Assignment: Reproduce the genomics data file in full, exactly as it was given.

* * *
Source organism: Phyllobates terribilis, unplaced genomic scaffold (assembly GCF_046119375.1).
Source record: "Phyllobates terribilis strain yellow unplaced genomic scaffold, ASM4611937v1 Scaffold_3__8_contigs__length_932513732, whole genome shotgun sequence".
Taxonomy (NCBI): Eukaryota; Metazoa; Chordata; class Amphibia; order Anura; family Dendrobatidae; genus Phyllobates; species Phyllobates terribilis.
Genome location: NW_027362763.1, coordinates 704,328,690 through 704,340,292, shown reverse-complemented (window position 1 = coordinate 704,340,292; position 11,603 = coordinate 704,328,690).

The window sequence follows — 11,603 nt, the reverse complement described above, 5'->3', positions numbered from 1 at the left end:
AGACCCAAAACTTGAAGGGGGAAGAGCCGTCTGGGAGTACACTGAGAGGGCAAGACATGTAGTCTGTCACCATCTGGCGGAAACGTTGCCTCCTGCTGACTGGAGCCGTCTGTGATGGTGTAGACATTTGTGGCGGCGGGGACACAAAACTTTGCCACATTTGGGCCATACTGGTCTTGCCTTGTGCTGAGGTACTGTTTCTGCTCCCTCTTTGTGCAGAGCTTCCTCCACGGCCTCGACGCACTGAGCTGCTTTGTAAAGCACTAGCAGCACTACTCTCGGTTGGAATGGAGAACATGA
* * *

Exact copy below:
Source organism: Phyllobates terribilis, unplaced genomic scaffold (assembly GCF_046119375.1).
Source record: "Phyllobates terribilis strain yellow unplaced genomic scaffold, ASM4611937v1 Scaffold_3__8_contigs__length_932513732, whole genome shotgun sequence".
Taxonomy (NCBI): Eukaryota; Metazoa; Chordata; class Amphibia; order Anura; family Dendrobatidae; genus Phyllobates; species Phyllobates terribilis.
Genome location: NW_027362763.1, coordinates 704,328,690 through 704,340,292, shown reverse-complemented (window position 1 = coordinate 704,340,292; position 11,603 = coordinate 704,328,690).

The window sequence follows — 11,603 nt, the reverse complement described above, 5'->3', positions numbered from 1 at the left end:
AGACCCAAAACTTGAAGGGGGAAGAGCCGTCTGGGAGTACACTGAGAGGGCAAGACATGTAGTCTGTCACCATCTGGCGGAAACGTTGCCTCCTGCTGACTGGAGCCGTCTGTGATGGTGTAGACATTTGTGGCGGCGGGGACACAAAACTTTGCCACATTTGGGCCATACTGGTCTTGCCTTGTGCTGAGGTACTGTTTCTGCTCCCTCTTTGTGCAGAGCTTCCTCCACGGCCTCGACGCACTGAGCTGCTTTGTAAAGCACTAGCAGCACTACTCTCGGTTGGAATGGAGAACATGA